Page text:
Conflicts in Marriage

I can remember when I got married, people said that a marriage is hard work and that I would need to “work at it” to ensure it lasts. This puzzled me! How on earth do you “work” at a marriage?

After five years of married life, ups and downs start to become a regular and sometimes predictable feature of living together. Daily stresses and strains rain down on us from outside life, and at home you are left with trying to manage and quell your own insecurites and personal worries. I soon began to realise that things arn’t exactley what they first seem in a close relationship as it is easy to presume that the perfect couple that we see so much of in the movies is a realistic normality that we should all achieve with little or no effort. Marriage certainly prooves this theory wrong.

Looking back, I can see that from the beginning of our relationship, our arguements have had many topics and reaons to them. Yet both of us have a different understanding of the cause and importance of each subject that we encountered. It made me wonder how I knew that I was right all the time, how he was always wrong and in my mind was contsantly the guilty party. Who really had the problem and who’s responsibility to sort it out? Was it time for me to look in the mirror? If so, what made me angry and why? Is it all just a misuderstanding and how can we understand each other?

Past relationships and experiences could really effect how you present yourself in your current situation. You may have had bad times before and naturally protect yourself from the same thing happening again. I feel that these experiences can carry forward and tinge an otherwise innocent incidence possibly causing feelings of confusion and furstration.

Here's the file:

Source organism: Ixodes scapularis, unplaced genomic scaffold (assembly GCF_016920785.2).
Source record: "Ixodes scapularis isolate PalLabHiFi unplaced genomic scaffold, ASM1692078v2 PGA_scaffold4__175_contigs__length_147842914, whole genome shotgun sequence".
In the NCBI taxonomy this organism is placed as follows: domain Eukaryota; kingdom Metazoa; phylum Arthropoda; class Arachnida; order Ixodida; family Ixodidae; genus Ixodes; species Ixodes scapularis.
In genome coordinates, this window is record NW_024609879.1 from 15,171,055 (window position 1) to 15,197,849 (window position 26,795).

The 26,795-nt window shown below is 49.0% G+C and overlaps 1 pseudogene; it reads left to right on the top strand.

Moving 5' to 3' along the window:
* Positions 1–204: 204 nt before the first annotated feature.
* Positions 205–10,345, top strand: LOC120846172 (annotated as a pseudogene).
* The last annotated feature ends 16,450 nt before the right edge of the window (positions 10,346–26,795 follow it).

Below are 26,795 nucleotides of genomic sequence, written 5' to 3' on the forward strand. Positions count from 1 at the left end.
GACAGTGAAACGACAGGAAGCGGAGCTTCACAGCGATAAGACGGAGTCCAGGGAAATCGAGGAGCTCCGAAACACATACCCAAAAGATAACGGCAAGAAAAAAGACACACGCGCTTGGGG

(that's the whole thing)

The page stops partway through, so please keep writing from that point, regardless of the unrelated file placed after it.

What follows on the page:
After my ex cheated on me with someone from his workplace many years ago, I found myself a few weeks ago getting paranoid about my husband exchanging email addresses with a work colleague. Looking back, my feelings were ludicrous! I had no reason to suspect my wonderful husband of cheating on me, let alone the fact that we share the email address anyway so I would have seen anything extra marital. The point is that my ex managed to give me a complex that I have applied to my grown up married life and this fact shocked me. How often have I tortured my husband with these enexplicable insecurities and how many more times will he put up with it?

Try to realise that your spouse is not the same as your ex and that the probablity is that the same thing won’t happen to you again. It’s very unlikely that even if your partner does end up cheating on you that it will be the same circumstances- (ie only getting paranoid about work colleagues in my case.) so what is the point in trying to spot “the signs” of an adulterous husband? Don’t worry about something that has not already happened yet, what a waste of your time and emotions!